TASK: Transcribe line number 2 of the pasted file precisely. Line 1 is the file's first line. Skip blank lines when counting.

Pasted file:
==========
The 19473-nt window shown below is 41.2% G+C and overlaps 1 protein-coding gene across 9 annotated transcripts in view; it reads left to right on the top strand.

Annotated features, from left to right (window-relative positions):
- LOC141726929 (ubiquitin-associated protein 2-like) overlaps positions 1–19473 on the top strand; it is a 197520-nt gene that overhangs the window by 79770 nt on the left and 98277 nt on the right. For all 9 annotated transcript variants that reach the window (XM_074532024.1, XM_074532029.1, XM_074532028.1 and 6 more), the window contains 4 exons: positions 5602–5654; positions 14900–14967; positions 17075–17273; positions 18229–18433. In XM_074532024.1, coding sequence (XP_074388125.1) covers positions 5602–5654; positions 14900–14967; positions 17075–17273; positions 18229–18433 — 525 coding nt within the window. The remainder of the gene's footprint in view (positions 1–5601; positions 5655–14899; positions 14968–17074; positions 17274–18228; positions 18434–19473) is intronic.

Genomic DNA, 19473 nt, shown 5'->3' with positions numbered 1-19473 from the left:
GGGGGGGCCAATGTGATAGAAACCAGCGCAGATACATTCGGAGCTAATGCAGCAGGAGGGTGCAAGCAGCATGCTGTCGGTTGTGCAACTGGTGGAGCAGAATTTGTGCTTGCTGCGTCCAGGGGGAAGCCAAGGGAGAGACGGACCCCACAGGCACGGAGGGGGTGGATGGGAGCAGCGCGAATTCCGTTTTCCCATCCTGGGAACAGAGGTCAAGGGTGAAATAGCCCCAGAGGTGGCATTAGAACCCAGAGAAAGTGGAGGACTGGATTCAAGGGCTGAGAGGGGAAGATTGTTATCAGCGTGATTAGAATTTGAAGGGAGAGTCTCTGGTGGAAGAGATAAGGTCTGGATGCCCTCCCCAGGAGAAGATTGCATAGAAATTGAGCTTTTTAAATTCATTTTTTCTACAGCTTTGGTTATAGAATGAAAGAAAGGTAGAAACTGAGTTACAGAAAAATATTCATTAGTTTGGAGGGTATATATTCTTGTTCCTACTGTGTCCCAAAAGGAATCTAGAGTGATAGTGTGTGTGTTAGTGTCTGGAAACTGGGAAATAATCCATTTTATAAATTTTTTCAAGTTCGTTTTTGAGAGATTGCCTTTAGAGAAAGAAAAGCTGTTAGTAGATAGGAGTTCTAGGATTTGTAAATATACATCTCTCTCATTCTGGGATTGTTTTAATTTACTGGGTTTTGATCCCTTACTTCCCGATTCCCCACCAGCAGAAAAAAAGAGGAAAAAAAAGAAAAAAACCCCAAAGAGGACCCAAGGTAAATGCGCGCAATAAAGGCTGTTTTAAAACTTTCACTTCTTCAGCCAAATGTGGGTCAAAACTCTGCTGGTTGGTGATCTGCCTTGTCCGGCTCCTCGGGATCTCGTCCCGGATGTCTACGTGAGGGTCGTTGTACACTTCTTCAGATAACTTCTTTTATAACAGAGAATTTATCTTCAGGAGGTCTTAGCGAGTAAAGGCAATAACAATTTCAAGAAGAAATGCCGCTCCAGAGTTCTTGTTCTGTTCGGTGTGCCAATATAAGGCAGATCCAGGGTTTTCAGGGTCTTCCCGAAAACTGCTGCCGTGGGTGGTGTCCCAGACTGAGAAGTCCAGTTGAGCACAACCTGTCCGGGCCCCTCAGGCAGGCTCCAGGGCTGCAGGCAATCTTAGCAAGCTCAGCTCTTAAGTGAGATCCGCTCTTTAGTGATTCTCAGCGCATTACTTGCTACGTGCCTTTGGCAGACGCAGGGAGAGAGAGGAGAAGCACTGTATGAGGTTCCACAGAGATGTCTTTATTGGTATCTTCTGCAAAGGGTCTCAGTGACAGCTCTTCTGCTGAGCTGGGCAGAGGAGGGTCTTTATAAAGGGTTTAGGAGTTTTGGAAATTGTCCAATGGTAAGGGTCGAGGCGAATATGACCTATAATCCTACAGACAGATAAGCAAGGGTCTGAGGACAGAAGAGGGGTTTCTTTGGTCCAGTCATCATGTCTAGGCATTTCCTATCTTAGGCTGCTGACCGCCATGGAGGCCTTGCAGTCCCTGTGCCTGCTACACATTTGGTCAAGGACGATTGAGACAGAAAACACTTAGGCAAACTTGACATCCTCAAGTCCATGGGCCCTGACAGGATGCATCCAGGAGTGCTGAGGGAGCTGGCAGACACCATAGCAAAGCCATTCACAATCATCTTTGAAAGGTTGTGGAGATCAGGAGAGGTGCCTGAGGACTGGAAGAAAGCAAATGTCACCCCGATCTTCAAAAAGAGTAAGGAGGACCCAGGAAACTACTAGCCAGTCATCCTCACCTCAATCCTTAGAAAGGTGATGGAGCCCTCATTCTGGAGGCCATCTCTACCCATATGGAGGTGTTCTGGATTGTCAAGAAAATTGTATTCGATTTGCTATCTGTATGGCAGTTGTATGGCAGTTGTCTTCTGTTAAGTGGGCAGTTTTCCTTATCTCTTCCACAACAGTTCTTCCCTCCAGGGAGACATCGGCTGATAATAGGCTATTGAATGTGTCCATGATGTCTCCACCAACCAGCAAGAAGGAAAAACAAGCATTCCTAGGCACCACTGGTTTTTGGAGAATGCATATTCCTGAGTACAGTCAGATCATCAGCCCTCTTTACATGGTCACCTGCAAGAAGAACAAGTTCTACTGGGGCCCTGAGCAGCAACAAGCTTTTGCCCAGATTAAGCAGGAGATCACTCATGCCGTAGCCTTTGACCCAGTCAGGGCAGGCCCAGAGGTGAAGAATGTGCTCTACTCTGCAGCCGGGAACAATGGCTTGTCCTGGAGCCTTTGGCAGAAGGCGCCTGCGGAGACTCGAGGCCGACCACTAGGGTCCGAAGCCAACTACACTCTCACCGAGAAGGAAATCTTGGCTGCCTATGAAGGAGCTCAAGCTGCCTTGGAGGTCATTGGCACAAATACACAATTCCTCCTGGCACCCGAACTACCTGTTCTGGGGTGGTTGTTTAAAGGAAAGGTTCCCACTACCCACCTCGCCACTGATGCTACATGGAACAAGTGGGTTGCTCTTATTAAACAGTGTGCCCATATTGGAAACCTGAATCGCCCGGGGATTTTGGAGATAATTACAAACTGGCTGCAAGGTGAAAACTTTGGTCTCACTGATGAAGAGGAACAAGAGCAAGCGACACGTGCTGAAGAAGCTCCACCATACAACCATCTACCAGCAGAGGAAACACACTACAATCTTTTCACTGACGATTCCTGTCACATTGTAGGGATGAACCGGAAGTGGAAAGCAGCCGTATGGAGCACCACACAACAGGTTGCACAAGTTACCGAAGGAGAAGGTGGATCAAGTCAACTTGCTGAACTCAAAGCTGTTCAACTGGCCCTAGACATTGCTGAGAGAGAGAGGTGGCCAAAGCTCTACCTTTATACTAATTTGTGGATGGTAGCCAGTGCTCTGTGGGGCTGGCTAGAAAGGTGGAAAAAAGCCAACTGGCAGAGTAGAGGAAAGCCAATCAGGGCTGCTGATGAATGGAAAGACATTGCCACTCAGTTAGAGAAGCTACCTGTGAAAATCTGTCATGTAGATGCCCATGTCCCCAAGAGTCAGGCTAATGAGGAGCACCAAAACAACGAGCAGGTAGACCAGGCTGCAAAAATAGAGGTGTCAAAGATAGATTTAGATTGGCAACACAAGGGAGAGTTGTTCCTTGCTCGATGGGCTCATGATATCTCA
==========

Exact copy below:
Annotated features, from left to right (window-relative positions):